How important is teaching vs research?
Landing that dream academic job can feel like a total impossibility. One would have to be superhuman to satisfy the extensive list of requirements—publish in top journals, mentor, teach, review, collaborate, travel, show focus, show breadth, etc.. In reality, probably no one ever satisfies the whole list, and decisions are end up being based on who best satisfies the most important requirements. So which are most important? This is usually the million dollar question, as it often is unclear and ends up being called the elusive ‘fit’ criteria. But, a relevant question I often get asked is whether excelling in research outweighs teaching requirements.
In most cases, research excellence will outweigh the need for teaching experience. But, this will often depend a lot on the specifics of the job. It is highly unlikely that anyone will get a position at a teaching-focussed institution without being able to clearly demonstrate prior teaching experience. The need for teaching experience gets a bit more murky at universities with a stronger research focus. Even though such institutions still require delivering a top-class education to students, their performance metrics are often strongly aligned with research outputs and bringing in external research grants. From what I’ve seen with colleagues around me, it is generally critical to demonstrate a high level of research excellence, which often includes a strong track record in bringing in research grants.
The best evidence I have for teaching experience being weighed less is that the applications for many positions now require a teaching demo. This is probably because teaching quality is relatively difficult to measure, and experience doesn’t always equate to quality. Such teaching demos then mean that all applicants therefore have equal opportunity to demonstrate their prowess in delivering content to students.
What can I do if I have no teaching opportunities?
Not everyone has the opportunity to engage with teaching. PhD students in many European countries do not contribute to teaching, nor will postdocs in research-only institutions or those on short-term contracts. A lack of opportunity can make it seem like a real challenge when targeting the academic job market. It is hard to give concrete advice on exactly what to do in a situation where no opportunities exist, but it does seem that most selection committees (at least those at universities one would want to go to) should take opportunity into account. The trick here is to try and demonstrate making the most of what opportunity is available (note that I would say that this holds true across all areas of a job application).
Some opportunities might not be immediately obvious. For example, in many countries, universities offer courses in academic teaching, and these can be a requirement before taking up a position (or being promoted to a permanent position that involves teaching). Taking these courses, or at least some of the taught modules, can demonstrate a willingness to engage with teaching that can be used when addressing teaching criteria on job applications. Further, as researchers we often develop some unique skills—coding, statistics, meta-analyses, et cetera. Try to identify opportunities to share these with others in a more-structured way. For example, many PhD programmes offer courses to students, and postdocs can make a huge contribution to these courses. While doing so might not provide the necessary documents to fulfil formal teaching requirements, it still provides something to write, something to reflect about in a teaching statement, and demonstrate pro-activeness.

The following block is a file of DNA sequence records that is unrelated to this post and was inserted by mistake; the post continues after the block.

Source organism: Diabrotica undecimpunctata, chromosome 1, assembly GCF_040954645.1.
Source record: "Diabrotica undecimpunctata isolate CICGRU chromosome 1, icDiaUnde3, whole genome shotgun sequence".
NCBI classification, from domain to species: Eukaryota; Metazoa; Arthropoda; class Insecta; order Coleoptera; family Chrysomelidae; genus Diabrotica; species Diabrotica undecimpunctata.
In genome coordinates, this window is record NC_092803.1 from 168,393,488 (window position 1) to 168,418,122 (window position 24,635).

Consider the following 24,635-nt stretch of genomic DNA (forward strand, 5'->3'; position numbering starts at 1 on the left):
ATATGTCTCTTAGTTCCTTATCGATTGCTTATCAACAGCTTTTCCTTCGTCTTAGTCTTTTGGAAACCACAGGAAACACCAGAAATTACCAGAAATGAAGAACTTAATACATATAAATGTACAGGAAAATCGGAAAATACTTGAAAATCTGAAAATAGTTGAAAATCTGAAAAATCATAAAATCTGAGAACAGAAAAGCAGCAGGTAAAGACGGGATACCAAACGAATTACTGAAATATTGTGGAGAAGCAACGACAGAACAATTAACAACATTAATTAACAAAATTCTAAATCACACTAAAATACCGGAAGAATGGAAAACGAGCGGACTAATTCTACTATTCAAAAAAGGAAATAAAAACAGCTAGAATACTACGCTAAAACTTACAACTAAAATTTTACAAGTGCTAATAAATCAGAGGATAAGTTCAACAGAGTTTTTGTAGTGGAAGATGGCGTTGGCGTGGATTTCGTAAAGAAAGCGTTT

What can one do when faced with having to write a teaching statement in the absence of any experience? First, it helps to outline why this gap exists in the CV (but won’t help to dwell on this too much). Second, what might help is to reflect on prior experience as a student and/or mentor, and to outline how that experience might shape the philosophy you might bring to your own teaching. What did work and didn’t work, and how might this knowledge be useful for ensuring students will have a good experience in the courses you deliver? Finally, reading up on pedagogical approaches can provide some evidence that the criteria have been taken seriously, and that a lack of experience stems from having had no opportunity as opposed to complacency.
The question of teaching experience in job applications is clearly very difficult. In some cases it’s critical, and in others less so. It is also sometimes difficult to predict where and when it will be important. One thing to remember is that many different types of academics get jobs, and often it comes down to the fit. For example, while one might not have formal teaching experience, it could be that the teaching that a department needs is exactly in one’s core research area. In any application, it is critical to have a clear focus on the strength and vision. Even in the absence of formal teaching opportunity, an application that demonstrates proactivity—for example giving unofficial courses to other graduate students—can help with giving quantifiable evidence of commitment. A teaching perspective can also build on other opportunities, such as using mentorship experience to highlight insights gained about transferring knowledge to others. Finally, careful preparation of the application can go a very long way. Such preparation should include considering what new directions can be contributed to the teaching that already exists in the department.
Of course, all of what I’ve noted here varies substantially from to country to country. When preparing your application materials, it might be worthwhile asking people who might have prior experience sitting on a panel to review your CV.
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